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GS2 Topic: Indian Judiciary

Special Courts to try Politicians in Criminal Cases

1) Introduction
 The Supreme Court has asked the Centre to frame a scheme to set up 'special courts' for the speedy
trial of cases against MPs and MLAs
 The cases must be decided within a year, to put an end to the inordinate delay in the prosecution of
 The Election Commission had told the SC that MPs and MLAs convicted in criminal cases must be
banned from contesting elections for life.

2) Need for Special Courts

 Compliance within one-year had not been possible because regular courts were overburdened and
it was not possible for them to fast-track cases against politicians.
 In the present criminal justice system it takes years, probably decades, to complete the trial against
a politician.
 By this time, he or she would have served as a minister or legislator several times over.
 To curb the growing menace of criminalisation of politics and corruption.
 For speedy disposal of cases against lawmakers "in the country's interest".
 Those with political influence have taken full advantage by delaying hearings, obtaining repeated
adjournments and filing innumerable interlocutory petitions to stall any progress.
 Special courts exist at present to try various offences including corruption, terrorism, sexual
offences against children and drug trafficking.
 MPs and MLAs form a distinct class and their early trial is a democratic need.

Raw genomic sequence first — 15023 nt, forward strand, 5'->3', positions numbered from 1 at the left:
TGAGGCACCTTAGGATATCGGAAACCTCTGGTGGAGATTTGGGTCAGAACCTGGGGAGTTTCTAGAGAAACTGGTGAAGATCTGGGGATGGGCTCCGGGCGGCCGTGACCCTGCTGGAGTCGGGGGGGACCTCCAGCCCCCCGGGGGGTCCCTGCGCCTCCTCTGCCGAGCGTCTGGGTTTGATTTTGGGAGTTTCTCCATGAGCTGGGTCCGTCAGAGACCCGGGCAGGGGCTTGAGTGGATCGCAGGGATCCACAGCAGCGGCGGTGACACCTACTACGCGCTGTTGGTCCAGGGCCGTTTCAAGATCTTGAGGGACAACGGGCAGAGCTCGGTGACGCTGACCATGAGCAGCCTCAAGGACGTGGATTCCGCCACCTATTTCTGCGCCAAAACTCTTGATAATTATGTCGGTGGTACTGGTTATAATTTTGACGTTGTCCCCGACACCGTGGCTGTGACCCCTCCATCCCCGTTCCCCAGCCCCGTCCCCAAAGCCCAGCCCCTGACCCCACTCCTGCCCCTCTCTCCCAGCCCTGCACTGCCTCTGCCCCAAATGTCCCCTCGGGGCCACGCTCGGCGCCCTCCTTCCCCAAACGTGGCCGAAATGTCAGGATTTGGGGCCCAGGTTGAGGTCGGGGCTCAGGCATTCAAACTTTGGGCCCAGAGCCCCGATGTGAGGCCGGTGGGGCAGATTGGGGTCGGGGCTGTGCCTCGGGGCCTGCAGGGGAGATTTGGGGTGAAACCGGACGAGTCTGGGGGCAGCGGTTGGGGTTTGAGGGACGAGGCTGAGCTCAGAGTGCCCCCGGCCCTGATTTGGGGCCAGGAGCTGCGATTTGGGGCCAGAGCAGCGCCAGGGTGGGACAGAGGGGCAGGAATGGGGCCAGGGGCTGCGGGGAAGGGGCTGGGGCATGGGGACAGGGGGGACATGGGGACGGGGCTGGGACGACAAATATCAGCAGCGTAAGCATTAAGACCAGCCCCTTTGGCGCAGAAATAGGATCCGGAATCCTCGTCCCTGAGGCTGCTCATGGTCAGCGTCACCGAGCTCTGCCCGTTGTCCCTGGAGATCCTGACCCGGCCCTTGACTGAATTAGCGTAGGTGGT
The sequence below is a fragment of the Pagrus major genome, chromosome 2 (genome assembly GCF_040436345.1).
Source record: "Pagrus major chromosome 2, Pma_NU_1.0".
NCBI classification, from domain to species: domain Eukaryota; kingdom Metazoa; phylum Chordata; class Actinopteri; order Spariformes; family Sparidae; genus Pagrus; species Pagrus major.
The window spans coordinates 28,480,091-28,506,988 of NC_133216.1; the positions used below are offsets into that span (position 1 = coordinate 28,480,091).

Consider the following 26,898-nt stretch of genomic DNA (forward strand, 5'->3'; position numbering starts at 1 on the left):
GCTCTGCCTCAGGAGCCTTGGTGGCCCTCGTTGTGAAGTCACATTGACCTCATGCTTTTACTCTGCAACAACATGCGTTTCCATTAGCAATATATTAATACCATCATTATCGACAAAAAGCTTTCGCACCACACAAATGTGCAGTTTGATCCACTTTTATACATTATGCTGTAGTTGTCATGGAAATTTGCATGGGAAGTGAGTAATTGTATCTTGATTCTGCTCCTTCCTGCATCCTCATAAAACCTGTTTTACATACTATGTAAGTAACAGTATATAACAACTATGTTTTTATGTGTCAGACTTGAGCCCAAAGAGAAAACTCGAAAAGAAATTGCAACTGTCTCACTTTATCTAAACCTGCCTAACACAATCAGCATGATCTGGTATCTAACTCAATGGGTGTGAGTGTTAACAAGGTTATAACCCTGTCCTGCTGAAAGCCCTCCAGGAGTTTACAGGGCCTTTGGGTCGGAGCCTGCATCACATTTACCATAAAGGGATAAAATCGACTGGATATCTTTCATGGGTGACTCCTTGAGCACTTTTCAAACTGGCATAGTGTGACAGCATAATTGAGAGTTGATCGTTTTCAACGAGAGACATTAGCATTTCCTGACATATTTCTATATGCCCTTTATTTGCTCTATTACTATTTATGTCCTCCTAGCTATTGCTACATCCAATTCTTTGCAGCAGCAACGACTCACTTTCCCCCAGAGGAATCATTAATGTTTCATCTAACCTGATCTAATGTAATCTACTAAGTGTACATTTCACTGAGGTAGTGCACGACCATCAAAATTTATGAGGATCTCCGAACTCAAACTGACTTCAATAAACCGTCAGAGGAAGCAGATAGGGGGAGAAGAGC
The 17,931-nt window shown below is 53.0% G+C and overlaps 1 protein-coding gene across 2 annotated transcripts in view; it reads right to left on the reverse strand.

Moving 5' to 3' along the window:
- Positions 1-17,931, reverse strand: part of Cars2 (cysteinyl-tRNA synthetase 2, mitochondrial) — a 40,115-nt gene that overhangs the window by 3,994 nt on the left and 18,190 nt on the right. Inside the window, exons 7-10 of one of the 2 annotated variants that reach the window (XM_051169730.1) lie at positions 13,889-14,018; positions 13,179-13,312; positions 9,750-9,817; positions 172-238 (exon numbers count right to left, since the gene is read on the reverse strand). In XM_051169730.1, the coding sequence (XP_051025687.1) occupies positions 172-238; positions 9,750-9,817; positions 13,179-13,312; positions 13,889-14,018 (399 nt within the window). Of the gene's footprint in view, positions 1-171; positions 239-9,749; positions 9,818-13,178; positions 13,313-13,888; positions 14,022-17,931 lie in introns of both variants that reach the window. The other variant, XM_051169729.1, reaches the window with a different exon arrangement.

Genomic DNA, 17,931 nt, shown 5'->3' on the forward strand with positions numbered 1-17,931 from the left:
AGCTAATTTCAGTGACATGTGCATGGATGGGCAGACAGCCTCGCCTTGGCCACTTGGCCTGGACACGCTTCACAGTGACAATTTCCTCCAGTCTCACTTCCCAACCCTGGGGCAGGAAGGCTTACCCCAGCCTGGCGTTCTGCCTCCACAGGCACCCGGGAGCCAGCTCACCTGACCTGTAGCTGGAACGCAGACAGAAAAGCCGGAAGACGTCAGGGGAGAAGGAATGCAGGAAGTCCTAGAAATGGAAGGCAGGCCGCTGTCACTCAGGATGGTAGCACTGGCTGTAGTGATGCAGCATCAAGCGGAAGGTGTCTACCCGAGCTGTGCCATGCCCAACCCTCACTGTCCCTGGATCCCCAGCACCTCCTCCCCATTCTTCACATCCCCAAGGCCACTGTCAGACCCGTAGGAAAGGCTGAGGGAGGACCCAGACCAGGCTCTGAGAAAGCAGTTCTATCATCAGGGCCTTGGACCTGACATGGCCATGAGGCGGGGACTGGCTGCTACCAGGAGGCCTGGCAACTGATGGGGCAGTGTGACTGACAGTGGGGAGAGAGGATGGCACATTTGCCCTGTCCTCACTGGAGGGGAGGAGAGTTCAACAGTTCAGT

 A disturbing 33 per cent of our nearly 4,860 MPs and MLAs have declared criminal cases against
 Twenty per cent of them, an analysis by the Association for Democratic Reforms shows, are serious
criminal cases.
 They also engage in corruption and infect the bureaucracy and the police.

3) SC's Rulings
 In 2013, the court removed the statutory protection for convicted legislators from immediate
 In 2014, it directed completion of trials involving elected representatives within a year.
 The latest order marks another milestone in the higher judiciary’s continuing campaign to cleanse
politics of the stain of crime.

4) Criticism
 Creating a court for a class of people such as politicians is discriminatory as it violates Right to
 Earlier order for completion of trial within one year appears to have had no significant impact.
 The ideal remedy will always be a speedy trial in regular courts.
 If enough courts, judges, prosecutors and investigators are available, the special courts may not be
needed at all. Page 1

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5) Way Forward
 Centre should fund the setting up of the special courts so that states are spared the burden of
finding resources.
 There are large pool of retired judges of experience and integrity and the government can choose
from them.
 The prosecutors who are not attached to any political party is the need of the hour.
 A directorate of prosecution headed by a retired senior judge who chooses prosecutors must
address this aspect.
 Filing of multifarious interim applications by the political leaders which hinder the progress of trial
needs to be avoided.
 The Finance Minister can devise a ‘Swachh Politics Bharat Bond’ to create the infrastructure and
staffing for the special courts.
 Political parties must discourage fielding candidates with criminal and corruption charges pending
against them. Page 2